Nov 15, 2010, 1:06 PM
As the HungerFREE Women caravan crosses The Gambia's regions it's increasingly clear that if only women farmers were given what they need to produce food, food security for The Gambia could become a reality and not just a distant dream.
Women farmers from across the country have share this phrase "ease our burden and we will feed the nation". Women said they used ancient tools for farming and can't afford fertiliser to boost their production.
For Jainaba Nyang-Njie, Women Rights Co-ordinator at Action Aid, who led the caravan, said "Women are hard workers, but they are tired. Women don't own or control land to grow food, let alone fertilisers, credit or seeds."
Women produce over 90% of The Gambia's staple food, rice, but as the caravan has heard this week, they lack the support to increase their production and income and to feed their families.
Isatou Fayinkeh, a farmer from Basse recently lost the land she had been cultivating when the landowner reclaimed the land for himself. Despite the fact that she had prepared the land, and spread fertiliser she had no legal rights over the land. Fayinkeh said, "by giving women land and making them have permanent control of it they can be able to feed the nation."
As well as needing permanent access and control over land, women also need to be given good quality land.
"There is no doubt that we have to deal with the land problem, it is critical. The land tenure system is not favouring women and they are suffering as a result. They are farmers - how can they farm without land," said National Assembly Member Honourable Kaba Touray who is travelling with the caravan.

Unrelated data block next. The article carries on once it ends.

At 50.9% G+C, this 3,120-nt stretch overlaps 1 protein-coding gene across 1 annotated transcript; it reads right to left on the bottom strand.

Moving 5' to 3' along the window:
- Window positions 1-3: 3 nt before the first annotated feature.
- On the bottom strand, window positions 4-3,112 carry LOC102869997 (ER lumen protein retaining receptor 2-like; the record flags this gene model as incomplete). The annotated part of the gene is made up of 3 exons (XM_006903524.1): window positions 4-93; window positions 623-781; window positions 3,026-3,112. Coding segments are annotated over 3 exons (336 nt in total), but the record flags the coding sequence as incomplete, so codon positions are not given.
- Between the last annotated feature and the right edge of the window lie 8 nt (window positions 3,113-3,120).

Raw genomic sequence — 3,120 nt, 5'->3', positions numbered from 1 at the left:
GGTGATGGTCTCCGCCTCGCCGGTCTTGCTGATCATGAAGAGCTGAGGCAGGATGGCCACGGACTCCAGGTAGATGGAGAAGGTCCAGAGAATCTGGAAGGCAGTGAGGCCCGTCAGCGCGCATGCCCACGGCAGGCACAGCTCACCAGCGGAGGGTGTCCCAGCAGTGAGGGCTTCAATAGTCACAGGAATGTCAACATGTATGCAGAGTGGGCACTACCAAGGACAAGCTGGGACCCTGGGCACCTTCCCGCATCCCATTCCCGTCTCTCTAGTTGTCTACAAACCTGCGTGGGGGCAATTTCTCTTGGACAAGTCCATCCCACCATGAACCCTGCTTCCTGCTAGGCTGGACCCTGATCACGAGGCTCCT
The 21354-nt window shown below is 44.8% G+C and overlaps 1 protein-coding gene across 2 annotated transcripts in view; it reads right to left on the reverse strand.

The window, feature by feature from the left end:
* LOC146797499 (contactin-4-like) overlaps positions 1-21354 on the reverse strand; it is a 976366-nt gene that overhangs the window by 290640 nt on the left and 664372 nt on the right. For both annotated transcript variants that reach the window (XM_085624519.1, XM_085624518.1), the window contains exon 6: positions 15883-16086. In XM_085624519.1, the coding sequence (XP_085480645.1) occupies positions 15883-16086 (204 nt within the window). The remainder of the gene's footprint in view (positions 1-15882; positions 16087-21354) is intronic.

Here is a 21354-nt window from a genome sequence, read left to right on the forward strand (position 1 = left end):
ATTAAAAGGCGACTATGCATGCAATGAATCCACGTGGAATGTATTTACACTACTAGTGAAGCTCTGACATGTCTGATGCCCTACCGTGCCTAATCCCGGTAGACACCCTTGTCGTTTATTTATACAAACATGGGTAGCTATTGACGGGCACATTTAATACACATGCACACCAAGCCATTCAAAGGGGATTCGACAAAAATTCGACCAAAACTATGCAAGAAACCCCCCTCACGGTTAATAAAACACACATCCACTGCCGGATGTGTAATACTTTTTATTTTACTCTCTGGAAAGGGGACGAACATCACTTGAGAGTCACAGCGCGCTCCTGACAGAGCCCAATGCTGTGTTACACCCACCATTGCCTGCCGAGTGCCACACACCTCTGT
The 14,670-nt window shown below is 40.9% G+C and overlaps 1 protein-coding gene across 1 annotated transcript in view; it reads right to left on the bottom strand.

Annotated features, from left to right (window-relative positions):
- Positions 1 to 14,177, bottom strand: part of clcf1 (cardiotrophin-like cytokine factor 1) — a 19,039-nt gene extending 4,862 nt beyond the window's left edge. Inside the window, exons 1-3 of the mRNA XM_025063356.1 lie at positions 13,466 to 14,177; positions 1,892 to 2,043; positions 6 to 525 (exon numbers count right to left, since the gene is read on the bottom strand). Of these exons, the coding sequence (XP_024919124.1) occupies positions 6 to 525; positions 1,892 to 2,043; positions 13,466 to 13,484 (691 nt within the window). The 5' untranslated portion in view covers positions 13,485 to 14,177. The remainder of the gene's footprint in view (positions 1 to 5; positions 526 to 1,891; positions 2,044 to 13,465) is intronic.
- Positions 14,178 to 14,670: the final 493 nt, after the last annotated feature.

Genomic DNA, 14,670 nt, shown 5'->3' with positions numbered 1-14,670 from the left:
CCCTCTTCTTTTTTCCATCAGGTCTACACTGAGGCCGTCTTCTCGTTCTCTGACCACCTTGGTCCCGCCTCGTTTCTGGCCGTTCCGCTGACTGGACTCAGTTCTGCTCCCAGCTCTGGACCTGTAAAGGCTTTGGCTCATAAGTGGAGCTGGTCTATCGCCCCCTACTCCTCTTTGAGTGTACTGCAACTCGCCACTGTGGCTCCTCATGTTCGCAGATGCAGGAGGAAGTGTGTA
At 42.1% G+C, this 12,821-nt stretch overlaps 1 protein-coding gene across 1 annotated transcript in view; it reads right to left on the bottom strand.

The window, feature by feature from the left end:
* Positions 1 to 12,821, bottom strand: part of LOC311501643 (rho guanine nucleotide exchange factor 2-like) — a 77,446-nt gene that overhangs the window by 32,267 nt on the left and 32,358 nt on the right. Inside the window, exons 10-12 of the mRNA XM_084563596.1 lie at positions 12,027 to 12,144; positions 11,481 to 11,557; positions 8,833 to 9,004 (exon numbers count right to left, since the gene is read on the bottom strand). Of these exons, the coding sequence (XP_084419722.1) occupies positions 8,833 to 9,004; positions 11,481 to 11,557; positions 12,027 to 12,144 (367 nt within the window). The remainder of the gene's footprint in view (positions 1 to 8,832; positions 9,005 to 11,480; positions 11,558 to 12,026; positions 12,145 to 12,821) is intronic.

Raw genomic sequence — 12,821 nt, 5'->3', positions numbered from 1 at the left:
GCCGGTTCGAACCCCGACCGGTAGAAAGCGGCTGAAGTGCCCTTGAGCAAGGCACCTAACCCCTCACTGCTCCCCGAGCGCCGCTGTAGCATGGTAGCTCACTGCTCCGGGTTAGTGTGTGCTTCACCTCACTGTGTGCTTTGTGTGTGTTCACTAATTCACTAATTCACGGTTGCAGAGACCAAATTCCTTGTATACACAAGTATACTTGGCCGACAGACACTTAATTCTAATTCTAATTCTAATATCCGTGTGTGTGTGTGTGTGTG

"Access to labour saving devices and technologies is also holding women back. Women are doing everything manually using crude old fashioned instruments - clearing land, tilling the land, fetching water and pounding the food as well as all their household chores. If only they had access to technology and materials, then we would really see the potential of women farmers in The Gambia," adds Jainaba Nyang-Njie.
"Rural areas are going backwards because of a lack of water. Without water, our work cannot be done.if we have enough water during the dry season we can cultivate our gardens throughout the dry season," said Ahi Wooly Bah from Upper River Region.
Honourable Modou Touray, a member of the National Assembly who also traveled with the Caravan, said, "As a people's representative I have been impressed with the women voicing their needs. The difficulties they face are overwhelming and it has been so important to hear it directly from the women themselves. We must act fast. If women are empowered, the hunger crisis in The Gambia could be brought to an end."
Women farmers have pledged to salvage the country's food crisis if empowered.